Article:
I have to confess, I am that diner, who, when presented with a menu, will always look to the dessert page to discover what’s in store.

This will guide all of my other menu choices and leads to no little impatience as I race through my starter and main course in order to reach the most important part of the meal.

If there’s a tarte tatin on the carte, then I become that jittery diner, unable to concentrate on conversations, the luxurious surroundings or the occasion, all of my focus reserved for the puddings.

Even as a boy, my brothers and I would always ask ‘what’s for afters?’ as we sat at the table waiting for our ‘befores’.

I am the sort of person who deliberately seeks out spoilers for TV soaps, reads the last chapter of a book to see what happens (which determines if it’s worth reading) or attempts to make a dish from a recipe book by looking at the picture rather than reading a recipe.

In other words, I always have an eye on the finale.

The last of my examples - making dishes without consulting recipes - is not to be recommended if you’re going to recreate these summer treats.

There’s a very good reason why so many cooks have a fear of pastry: everything has to be meticulously weighed and every step taken in the right order.

Any form of baking has a close affinity with chemistry and alchemy which is why pastry chefs (rightly) believe they are a class apart from us good old ‘hot kitchen’ chefs.

(The ‘hot’ in questions refers to our section in the kitchen rather than our gorgeousness, or so pastry chefs tell us)

It’s well documented here in the pages of previous Norfolk magazines how much I love a good old-fashioned winter pudding, but let’s not be wistful. June opens up a veritable treasure chest of fruit and vegetables, offering fresh vibrant flavours that can be transformed into the most glorious desserts.

Here’s a selection of my favourites, but I’m just as happy with the first of the English berries and a scoop of ice cream - you definitely don’t need a recipe for that.


Great British Life: Passion fruit tart.Passion fruit tart. (Image: The Assembly House Norwich)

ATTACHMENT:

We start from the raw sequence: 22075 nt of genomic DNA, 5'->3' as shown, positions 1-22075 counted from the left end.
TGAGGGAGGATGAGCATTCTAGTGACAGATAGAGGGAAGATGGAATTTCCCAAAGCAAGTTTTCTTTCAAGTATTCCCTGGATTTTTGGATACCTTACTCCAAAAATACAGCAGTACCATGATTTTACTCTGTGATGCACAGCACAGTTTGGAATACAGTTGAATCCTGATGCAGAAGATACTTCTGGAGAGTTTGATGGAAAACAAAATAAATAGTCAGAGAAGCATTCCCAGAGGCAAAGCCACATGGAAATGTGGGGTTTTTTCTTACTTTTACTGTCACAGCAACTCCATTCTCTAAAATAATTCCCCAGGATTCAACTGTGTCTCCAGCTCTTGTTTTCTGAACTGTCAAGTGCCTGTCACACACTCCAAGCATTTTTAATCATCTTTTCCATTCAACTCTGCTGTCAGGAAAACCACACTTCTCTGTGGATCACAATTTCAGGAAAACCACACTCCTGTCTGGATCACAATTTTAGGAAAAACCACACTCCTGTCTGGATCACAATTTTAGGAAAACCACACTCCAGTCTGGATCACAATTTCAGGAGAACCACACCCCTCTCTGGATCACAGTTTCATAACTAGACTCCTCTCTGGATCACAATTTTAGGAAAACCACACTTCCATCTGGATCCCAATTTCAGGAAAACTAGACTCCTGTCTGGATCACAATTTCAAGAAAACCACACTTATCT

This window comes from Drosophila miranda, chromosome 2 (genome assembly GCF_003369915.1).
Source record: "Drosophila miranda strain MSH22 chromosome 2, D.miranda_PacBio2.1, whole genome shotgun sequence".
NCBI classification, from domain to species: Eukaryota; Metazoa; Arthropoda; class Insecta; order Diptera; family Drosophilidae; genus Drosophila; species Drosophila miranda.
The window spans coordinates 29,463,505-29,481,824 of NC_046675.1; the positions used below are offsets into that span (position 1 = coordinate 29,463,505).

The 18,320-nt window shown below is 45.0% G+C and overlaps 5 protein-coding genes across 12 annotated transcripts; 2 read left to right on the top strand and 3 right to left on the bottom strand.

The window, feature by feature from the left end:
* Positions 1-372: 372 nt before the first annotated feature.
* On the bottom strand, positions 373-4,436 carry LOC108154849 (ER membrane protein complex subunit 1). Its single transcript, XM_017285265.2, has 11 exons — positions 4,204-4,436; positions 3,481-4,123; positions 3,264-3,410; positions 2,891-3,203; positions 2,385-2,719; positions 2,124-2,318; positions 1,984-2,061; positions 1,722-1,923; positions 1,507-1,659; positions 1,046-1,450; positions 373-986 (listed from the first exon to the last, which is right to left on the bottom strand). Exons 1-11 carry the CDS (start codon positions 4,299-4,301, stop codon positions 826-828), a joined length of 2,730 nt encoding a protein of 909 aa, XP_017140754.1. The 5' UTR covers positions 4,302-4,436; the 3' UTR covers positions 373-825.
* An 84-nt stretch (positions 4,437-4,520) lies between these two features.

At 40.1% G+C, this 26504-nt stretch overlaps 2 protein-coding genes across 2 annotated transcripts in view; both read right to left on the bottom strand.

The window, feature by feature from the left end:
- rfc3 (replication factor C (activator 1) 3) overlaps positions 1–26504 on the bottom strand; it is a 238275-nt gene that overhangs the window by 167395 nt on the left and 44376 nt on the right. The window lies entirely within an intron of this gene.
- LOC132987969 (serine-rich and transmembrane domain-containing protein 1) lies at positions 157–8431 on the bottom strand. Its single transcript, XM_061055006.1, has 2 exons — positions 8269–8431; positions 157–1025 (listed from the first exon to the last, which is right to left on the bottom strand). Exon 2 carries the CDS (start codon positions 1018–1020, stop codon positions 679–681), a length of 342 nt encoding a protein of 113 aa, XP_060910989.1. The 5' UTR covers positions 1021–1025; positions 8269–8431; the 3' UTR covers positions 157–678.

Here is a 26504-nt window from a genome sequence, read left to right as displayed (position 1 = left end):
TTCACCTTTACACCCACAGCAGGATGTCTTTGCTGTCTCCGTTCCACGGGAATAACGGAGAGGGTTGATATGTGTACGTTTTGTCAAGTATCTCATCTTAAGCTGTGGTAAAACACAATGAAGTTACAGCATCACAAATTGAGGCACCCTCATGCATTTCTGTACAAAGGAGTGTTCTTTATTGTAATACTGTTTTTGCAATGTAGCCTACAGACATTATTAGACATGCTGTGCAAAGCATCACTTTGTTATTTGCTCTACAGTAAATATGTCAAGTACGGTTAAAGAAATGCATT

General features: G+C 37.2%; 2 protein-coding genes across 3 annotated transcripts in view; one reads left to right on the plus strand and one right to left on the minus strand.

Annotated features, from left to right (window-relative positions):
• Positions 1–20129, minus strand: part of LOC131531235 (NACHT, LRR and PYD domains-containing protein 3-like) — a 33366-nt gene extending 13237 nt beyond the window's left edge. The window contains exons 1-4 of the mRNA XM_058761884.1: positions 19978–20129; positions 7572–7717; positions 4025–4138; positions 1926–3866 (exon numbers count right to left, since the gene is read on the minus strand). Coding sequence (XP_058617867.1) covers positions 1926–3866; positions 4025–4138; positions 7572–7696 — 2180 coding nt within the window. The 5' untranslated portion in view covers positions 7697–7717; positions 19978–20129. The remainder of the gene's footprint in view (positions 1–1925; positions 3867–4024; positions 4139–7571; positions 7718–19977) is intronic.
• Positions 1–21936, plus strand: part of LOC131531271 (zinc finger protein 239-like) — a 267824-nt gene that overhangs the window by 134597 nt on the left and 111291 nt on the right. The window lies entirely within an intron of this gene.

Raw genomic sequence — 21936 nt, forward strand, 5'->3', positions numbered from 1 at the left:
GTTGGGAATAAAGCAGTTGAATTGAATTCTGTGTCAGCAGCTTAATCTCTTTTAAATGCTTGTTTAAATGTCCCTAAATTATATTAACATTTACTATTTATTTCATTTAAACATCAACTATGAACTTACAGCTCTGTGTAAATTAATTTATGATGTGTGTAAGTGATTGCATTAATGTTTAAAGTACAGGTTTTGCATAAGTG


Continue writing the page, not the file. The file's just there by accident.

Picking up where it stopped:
Passion Fruit Tart recipe


For the pastry:

225g plain flour, plus extra to dust

2 tablespoons icing sugar

1/4 teaspoon salt

165g cold butter

Cold water

The filling:

8 passion fruit

4 large eggs

Juice of one large orange or 50ml of orange juice

150ml double cream

75g caster sugar

Icing sugar to dust

Preheat the oven to 200C/180C fan/Gas 6


To make the pastry:

Mix the flour, sugar and salt in a bowl and then grate in the cold butter. Rub into the flour, then stir in just as much cold water (about two tablespoons should do it) as you need to bring it together into a dough.

Grease a 25cm tart tin and roll out the pastry on a lightly-floured surface until large enough to line the tin. After you have lined your tin with pastry, chill in the refrigerator for another 30 minutes.

Line the pastry case with non-stick baking paper and fill with baking beans. Blind bake in the oven for about 15 minutes, or until lightly golden at the edges. Remove the paper and beans and return to the oven for a further five minutes until the pastry is crisp and lightly golden.

Reduce the oven temperature to 160C/140 fan/Gas 3

Make the filling:

Slice the passion fruit in half and remove the pulp. Sieve the pulp into a large bowl, discarding the seeds. Break the eggs into the bowl, then add the orange juice, double cream and sugar and beat well until combined.